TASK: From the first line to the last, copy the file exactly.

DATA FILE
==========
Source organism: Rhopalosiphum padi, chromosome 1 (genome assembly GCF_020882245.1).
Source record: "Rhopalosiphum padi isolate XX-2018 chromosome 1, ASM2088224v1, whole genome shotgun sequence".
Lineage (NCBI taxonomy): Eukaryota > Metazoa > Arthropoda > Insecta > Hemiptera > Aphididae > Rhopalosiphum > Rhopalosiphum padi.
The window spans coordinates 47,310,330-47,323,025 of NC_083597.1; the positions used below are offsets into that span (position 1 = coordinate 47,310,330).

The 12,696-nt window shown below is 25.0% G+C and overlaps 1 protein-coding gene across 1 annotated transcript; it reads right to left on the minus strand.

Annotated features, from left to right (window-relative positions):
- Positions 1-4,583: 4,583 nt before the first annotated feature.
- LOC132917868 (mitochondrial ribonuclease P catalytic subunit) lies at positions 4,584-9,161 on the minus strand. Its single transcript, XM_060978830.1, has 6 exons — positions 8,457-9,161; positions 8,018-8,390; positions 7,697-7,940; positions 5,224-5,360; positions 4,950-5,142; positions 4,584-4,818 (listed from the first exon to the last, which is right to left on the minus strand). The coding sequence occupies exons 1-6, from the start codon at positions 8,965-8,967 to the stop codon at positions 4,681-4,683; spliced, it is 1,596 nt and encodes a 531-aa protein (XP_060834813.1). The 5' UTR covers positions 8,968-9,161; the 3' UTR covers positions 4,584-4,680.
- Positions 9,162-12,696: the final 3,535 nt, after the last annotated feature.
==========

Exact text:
Source organism: Rhopalosiphum padi, chromosome 1 (genome assembly GCF_020882245.1).
Source record: "Rhopalosiphum padi isolate XX-2018 chromosome 1, ASM2088224v1, whole genome shotgun sequence".
Lineage (NCBI taxonomy): Eukaryota > Metazoa > Arthropoda > Insecta > Hemiptera > Aphididae > Rhopalosiphum > Rhopalosiphum padi.
The window spans coordinates 47,310,330-47,323,025 of NC_083597.1; the positions used below are offsets into that span (position 1 = coordinate 47,310,330).

The 12,696-nt window shown below is 25.0% G+C and overlaps 1 protein-coding gene across 1 annotated transcript; it reads right to left on the minus strand.

Annotated features, from left to right (window-relative positions):
- Positions 1-4,583: 4,583 nt before the first annotated feature.
- LOC132917868 (mitochondrial ribonuclease P catalytic subunit) lies at positions 4,584-9,161 on the minus strand. Its single transcript, XM_060978830.1, has 6 exons — positions 8,457-9,161; positions 8,018-8,390; positions 7,697-7,940; positions 5,224-5,360; positions 4,950-5,142; positions 4,584-4,818 (listed from the first exon to the last, which is right to left on the minus strand). The coding sequence occupies exons 1-6, from the start codon at positions 8,965-8,967 to the stop codon at positions 4,681-4,683; spliced, it is 1,596 nt and encodes a 531-aa protein (XP_060834813.1). The 5' UTR covers positions 8,968-9,161; the 3' UTR covers positions 4,584-4,680.
- Positions 9,162-12,696: the final 3,535 nt, after the last annotated feature.